Biodiversity Loss, the Motivation Problem, and the Future of Conservation Education in the United States

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The purpose of this dissertation is to make sense of two sets of reactions. On the one hand, Americans can barely lift a finger to help threatened and endangered species while on the other, they routinely come to the aid of human victims of disaster. I argue that in contrast to cases of human tragedy, for the biodiversity crisis conservationists are faced not only with the familiar yet arduous task of motivating the American public to care for living other-than-humans, but they are also saddled with having to overcome the motivation problem of future ethics. The motivation problem consists in ... continued below

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Grove-Fanning, William December 2011.

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  • Grove-Fanning, William

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Description

The purpose of this dissertation is to make sense of two sets of reactions. On the one hand, Americans can barely lift a finger to help threatened and endangered species while on the other, they routinely come to the aid of human victims of disaster. I argue that in contrast to cases of human tragedy, for the biodiversity crisis conservationists are faced not only with the familiar yet arduous task of motivating the American public to care for living other-than-humans, but they are also saddled with having to overcome the motivation problem of future ethics. The motivation problem consists in eliminating or bridging a motivational gap that lies between knowledge of the effects of our actions on future generations and action taken based upon such knowledge. The gap exists because motives that typically move people to action are either ineffective or unavailable. What is more, the gap influences not only our ability to care for future humans, but it affects our ability to care for future other-than-humans as well. Biodiversity loss is in fact a subset of the problem of future generations, an identification hitherto little appreciated. I argue that conservationists can overcome the motivational gap not by appealing directly to the value of species or biodiversity, both of which are temporally distant, abstract and general moral patients, but indirectly, by focusing on the concrete and particular lives of extant and near future moral patients. By applying techniques that have been developed to overcome the motivation problem as it pertains to distant future human generations, conservationists have additional resources to draw upon in their efforts to motivate American citizens to preserve biodiversity. This dissertation’s contribution to the fields of environmental philosophy and conservation biology is both theoretical and practical. It is theoretically significant to elucidate the nature of moral failure for biodiversity conservation. In terms of broader impacts, identifying the basis of moral failure for biodiversity conservation allows me to assess educational campaigns and environmental policy, and to suggest solutions for bridging the motivational gap.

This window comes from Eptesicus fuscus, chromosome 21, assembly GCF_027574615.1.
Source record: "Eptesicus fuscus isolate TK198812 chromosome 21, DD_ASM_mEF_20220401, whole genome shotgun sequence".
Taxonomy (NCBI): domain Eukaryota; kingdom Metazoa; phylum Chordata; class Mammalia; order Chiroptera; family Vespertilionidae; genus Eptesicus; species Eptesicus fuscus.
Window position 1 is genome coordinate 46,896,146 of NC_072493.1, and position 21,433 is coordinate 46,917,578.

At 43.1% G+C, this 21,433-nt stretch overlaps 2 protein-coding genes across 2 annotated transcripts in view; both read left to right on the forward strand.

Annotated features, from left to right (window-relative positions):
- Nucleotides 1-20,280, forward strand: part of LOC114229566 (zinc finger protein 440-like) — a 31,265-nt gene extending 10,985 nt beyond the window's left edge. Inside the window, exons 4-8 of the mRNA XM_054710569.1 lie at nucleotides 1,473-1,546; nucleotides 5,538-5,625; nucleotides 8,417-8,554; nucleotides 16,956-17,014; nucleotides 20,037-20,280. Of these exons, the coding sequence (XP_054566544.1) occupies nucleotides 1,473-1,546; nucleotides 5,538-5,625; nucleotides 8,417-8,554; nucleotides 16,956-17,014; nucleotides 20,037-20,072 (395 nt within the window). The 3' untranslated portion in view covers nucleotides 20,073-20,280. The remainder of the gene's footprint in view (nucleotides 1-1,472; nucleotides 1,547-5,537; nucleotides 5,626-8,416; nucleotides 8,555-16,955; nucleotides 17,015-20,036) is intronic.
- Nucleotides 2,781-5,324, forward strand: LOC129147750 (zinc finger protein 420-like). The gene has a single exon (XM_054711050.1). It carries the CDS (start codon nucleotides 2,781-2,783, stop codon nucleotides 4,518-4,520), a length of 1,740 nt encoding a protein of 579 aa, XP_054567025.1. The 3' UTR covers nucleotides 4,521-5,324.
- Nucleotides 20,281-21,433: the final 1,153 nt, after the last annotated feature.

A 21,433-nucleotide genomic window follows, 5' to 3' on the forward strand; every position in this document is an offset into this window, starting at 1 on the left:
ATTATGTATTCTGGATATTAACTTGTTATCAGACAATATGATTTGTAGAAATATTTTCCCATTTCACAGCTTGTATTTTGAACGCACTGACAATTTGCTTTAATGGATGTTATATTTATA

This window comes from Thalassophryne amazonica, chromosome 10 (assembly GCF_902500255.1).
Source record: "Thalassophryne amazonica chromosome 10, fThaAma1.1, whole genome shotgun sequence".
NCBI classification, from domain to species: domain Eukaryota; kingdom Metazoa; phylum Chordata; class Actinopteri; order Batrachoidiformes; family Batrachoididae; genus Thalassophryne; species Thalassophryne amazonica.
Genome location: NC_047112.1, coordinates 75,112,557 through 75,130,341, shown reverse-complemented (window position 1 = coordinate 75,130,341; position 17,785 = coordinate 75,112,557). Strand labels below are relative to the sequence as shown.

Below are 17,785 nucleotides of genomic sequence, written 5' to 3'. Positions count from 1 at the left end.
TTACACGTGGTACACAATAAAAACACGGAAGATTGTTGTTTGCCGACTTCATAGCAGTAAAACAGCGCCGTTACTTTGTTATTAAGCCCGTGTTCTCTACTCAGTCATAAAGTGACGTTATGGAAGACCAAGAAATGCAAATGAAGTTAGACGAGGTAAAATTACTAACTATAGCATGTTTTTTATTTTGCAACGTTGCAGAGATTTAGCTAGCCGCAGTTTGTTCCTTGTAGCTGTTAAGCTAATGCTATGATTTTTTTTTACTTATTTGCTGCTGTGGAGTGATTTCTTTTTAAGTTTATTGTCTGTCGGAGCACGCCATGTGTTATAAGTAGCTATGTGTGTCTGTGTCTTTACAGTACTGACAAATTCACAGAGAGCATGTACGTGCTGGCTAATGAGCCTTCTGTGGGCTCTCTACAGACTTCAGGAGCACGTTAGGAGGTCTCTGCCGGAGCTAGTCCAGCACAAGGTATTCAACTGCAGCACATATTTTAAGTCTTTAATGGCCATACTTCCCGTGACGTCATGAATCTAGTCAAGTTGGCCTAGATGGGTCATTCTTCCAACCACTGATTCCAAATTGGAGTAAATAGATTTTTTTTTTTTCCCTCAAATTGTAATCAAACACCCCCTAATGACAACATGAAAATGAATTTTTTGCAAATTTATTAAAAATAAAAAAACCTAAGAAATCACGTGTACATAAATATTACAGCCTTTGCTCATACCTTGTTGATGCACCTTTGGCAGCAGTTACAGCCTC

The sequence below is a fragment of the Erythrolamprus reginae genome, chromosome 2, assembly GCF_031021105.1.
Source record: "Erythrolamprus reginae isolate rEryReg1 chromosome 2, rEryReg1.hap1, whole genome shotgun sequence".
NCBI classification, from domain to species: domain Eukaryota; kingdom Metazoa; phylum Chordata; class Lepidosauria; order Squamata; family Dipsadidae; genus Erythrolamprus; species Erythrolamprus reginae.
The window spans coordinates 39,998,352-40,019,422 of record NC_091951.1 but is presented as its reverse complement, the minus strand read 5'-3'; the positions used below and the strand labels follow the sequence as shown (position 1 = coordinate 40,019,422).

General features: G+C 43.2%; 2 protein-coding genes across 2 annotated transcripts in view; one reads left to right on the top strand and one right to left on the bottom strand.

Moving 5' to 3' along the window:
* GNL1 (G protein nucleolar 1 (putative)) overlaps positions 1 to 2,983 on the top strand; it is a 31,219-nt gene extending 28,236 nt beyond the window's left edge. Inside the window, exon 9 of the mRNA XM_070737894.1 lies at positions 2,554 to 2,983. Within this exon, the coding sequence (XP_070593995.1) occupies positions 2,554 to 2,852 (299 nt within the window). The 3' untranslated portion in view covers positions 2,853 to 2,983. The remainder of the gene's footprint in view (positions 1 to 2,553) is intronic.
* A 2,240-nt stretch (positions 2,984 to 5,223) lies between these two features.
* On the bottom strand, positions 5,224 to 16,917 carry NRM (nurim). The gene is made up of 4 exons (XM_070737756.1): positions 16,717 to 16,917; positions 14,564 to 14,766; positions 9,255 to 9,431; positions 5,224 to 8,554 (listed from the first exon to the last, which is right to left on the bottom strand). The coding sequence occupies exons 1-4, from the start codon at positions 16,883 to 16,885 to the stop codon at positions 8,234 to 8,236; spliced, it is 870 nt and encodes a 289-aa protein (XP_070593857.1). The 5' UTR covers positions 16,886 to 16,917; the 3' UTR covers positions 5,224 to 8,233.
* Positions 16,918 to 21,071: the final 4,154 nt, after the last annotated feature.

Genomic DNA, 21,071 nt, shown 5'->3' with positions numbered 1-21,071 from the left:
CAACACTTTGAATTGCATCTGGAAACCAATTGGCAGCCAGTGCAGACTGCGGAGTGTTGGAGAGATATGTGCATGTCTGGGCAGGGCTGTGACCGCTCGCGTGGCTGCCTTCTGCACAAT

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  • December 2011

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  • Oct. 2, 2012, 4:18 p.m.

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  • Jan. 21, 2014, 3:56 p.m.

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Grove-Fanning, William. Biodiversity Loss, the Motivation Problem, and the Future of Conservation Education in the United States, dissertation, December 2011; Denton, Texas. (digital.library.unt.edu/ark:/67531/metadc103321/: accessed April 27, 2017), University of North Texas Libraries, Digital Library, digital.library.unt.edu; .